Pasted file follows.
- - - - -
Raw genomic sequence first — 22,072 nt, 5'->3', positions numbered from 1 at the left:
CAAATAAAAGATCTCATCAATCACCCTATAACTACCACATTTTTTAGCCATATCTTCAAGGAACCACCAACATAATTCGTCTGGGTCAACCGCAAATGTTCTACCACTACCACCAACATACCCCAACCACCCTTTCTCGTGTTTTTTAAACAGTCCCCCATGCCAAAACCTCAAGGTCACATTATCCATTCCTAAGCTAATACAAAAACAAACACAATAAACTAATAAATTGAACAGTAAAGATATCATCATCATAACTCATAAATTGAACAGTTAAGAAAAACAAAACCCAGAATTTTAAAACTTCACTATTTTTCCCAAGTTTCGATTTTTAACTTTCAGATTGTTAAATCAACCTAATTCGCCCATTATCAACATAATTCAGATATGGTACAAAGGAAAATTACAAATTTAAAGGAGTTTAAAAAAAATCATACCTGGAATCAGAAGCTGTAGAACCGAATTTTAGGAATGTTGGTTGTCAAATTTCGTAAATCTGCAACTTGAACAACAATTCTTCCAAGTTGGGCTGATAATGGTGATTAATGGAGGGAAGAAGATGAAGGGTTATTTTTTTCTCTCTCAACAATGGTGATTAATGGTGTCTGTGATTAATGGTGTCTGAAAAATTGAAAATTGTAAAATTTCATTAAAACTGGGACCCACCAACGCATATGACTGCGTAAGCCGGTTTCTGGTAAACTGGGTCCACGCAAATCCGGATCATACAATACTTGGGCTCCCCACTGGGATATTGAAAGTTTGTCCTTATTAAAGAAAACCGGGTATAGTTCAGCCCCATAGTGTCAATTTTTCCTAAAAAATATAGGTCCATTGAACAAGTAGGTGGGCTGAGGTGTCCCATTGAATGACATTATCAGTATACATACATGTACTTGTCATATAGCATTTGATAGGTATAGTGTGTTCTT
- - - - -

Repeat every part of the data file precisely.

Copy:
Raw genomic sequence first — 22,072 nt, 5'->3', positions numbered from 1 at the left:
CAAATAAAAGATCTCATCAATCACCCTATAACTACCACATTTTTTAGCCATATCTTCAAGGAACCACCAACATAATTCGTCTGGGTCAACCGCAAATGTTCTACCACTACCACCAACATACCCCAACCACCCTTTCTCGTGTTTTTTAAACAGTCCCCCATGCCAAAACCTCAAGGTCACATTATCCATTCCTAAGCTAATACAAAAACAAACACAATAAACTAATAAATTGAACAGTAAAGATATCATCATCATAACTCATAAATTGAACAGTTAAGAAAAACAAAACCCAGAATTTTAAAACTTCACTATTTTTCCCAAGTTTCGATTTTTAACTTTCAGATTGTTAAATCAACCTAATTCGCCCATTATCAACATAATTCAGATATGGTACAAAGGAAAATTACAAATTTAAAGGAGTTTAAAAAAAATCATACCTGGAATCAGAAGCTGTAGAACCGAATTTTAGGAATGTTGGTTGTCAAATTTCGTAAATCTGCAACTTGAACAACAATTCTTCCAAGTTGGGCTGATAATGGTGATTAATGGAGGGAAGAAGATGAAGGGTTATTTTTTTCTCTCTCAACAATGGTGATTAATGGTGTCTGTGATTAATGGTGTCTGAAAAATTGAAAATTGTAAAATTTCATTAAAACTGGGACCCACCAACGCATATGACTGCGTAAGCCGGTTTCTGGTAAACTGGGTCCACGCAAATCCGGATCATACAATACTTGGGCTCCCCACTGGGATATTGAAAGTTTGTCCTTATTAAAGAAAACCGGGTATAGTTCAGCCCCATAGTGTCAATTTTTCCTAAAAAATATAGGTCCATTGAACAAGTAGGTGGGCTGAGGTGTCCCATTGAATGACATTATCAGTATACATACATGTACTTGTCATATAGCATTTGATAGGTATAGTGTGTTCTT